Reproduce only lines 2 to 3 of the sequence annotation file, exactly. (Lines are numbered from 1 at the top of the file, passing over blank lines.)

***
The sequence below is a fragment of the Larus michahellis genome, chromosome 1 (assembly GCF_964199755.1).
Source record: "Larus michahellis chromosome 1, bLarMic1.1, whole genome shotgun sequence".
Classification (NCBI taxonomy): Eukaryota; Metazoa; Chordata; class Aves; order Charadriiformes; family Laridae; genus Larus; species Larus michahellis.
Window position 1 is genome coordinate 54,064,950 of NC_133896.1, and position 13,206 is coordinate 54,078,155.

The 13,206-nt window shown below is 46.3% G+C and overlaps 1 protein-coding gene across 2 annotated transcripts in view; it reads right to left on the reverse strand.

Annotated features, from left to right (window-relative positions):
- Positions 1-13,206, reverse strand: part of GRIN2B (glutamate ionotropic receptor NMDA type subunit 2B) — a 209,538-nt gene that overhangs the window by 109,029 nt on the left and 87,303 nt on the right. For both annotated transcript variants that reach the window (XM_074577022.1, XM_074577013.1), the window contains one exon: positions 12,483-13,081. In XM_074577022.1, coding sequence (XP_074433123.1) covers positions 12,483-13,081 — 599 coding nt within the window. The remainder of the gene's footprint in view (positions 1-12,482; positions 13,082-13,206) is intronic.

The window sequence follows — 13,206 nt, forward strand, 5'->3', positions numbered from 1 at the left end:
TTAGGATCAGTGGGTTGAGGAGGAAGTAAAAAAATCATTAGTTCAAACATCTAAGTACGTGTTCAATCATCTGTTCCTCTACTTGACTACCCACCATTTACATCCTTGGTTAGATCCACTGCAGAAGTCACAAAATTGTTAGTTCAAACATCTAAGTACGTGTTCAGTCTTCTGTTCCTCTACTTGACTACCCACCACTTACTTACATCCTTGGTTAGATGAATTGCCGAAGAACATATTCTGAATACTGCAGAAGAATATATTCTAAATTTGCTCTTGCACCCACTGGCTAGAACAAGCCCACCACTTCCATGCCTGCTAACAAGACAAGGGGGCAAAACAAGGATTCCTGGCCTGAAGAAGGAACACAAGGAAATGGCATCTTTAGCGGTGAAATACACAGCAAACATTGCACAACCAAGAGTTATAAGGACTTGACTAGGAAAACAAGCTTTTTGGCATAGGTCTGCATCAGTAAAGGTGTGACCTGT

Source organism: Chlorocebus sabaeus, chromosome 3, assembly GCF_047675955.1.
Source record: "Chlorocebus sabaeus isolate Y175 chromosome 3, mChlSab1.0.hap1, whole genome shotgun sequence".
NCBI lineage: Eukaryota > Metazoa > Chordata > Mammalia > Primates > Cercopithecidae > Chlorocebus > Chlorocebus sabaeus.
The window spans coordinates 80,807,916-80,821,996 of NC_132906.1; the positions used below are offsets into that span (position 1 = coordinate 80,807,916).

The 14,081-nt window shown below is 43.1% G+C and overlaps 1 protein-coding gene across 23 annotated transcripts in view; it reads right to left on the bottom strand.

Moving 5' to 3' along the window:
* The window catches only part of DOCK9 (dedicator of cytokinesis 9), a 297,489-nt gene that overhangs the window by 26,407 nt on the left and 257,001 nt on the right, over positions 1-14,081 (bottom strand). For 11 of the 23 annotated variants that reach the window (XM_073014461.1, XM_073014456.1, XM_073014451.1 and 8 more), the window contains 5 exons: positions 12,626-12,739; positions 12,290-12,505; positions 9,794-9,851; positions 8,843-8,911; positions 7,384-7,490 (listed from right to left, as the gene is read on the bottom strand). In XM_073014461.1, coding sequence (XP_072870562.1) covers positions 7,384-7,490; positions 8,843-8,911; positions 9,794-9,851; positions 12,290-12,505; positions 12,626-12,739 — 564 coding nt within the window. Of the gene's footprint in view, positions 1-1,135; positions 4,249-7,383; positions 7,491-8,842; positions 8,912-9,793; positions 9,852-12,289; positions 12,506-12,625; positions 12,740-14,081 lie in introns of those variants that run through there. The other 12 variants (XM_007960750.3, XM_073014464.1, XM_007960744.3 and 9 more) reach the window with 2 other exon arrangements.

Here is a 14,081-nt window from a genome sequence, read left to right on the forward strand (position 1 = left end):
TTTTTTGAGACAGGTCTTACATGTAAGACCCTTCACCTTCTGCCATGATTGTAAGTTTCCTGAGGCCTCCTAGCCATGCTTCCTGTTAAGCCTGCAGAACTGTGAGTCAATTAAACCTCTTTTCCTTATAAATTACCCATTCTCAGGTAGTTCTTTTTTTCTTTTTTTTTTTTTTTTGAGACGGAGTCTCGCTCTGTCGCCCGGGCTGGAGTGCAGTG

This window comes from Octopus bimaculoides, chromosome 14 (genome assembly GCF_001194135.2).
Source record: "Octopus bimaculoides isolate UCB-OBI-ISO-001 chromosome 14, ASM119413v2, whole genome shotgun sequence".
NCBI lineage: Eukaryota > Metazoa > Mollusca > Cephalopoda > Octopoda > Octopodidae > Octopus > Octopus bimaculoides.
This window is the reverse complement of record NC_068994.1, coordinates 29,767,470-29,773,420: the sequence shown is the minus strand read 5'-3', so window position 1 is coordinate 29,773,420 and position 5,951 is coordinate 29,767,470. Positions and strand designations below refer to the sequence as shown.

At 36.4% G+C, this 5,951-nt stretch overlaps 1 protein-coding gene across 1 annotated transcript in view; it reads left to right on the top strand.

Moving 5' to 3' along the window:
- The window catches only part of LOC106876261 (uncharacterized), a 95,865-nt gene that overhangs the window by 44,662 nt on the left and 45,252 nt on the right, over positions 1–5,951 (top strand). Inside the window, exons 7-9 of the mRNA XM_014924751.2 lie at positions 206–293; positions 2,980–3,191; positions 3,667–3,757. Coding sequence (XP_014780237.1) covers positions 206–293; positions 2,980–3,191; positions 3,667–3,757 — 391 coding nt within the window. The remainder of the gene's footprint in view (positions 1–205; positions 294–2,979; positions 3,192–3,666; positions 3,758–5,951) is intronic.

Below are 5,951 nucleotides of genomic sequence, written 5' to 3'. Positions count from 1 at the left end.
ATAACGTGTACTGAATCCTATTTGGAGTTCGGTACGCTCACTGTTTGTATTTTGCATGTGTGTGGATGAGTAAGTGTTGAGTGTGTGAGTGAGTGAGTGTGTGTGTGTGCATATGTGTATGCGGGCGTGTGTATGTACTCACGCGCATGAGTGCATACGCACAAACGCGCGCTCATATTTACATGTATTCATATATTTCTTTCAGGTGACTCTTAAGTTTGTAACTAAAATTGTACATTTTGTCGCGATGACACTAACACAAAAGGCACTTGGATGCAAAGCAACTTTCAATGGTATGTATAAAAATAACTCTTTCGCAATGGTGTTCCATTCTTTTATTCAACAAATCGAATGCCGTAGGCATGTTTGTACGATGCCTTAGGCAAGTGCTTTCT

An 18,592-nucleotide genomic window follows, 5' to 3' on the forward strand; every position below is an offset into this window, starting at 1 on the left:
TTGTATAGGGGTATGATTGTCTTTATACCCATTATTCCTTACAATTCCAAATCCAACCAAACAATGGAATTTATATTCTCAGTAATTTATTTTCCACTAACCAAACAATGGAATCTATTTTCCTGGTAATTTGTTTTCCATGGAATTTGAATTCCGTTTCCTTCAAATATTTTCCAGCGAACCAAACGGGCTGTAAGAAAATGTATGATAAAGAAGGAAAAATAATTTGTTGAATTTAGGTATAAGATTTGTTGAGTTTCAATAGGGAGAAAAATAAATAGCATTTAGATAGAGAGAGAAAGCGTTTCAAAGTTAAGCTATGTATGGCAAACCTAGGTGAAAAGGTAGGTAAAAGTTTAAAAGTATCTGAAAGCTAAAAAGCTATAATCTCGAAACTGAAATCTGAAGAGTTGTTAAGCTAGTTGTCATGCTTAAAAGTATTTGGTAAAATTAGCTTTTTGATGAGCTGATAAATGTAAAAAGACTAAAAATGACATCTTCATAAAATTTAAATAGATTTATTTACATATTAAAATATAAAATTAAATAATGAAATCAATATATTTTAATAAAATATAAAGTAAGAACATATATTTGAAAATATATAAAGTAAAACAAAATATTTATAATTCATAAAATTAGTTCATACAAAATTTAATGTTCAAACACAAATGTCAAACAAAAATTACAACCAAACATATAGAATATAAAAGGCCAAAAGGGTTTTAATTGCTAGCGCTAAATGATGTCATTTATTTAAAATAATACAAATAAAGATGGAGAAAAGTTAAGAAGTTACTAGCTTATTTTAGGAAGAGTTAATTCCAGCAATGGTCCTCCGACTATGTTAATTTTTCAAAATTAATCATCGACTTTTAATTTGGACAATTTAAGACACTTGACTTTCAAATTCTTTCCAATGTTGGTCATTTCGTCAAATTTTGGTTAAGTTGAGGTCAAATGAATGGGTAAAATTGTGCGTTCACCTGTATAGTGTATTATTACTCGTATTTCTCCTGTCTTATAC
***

Source record: "Larus michahellis chromosome 1, bLarMic1.1, whole genome shotgun sequence".
Classification (NCBI taxonomy): Eukaryota; Metazoa; Chordata; class Aves; order Charadriiformes; family Laridae; genus Larus; species Larus michahellis.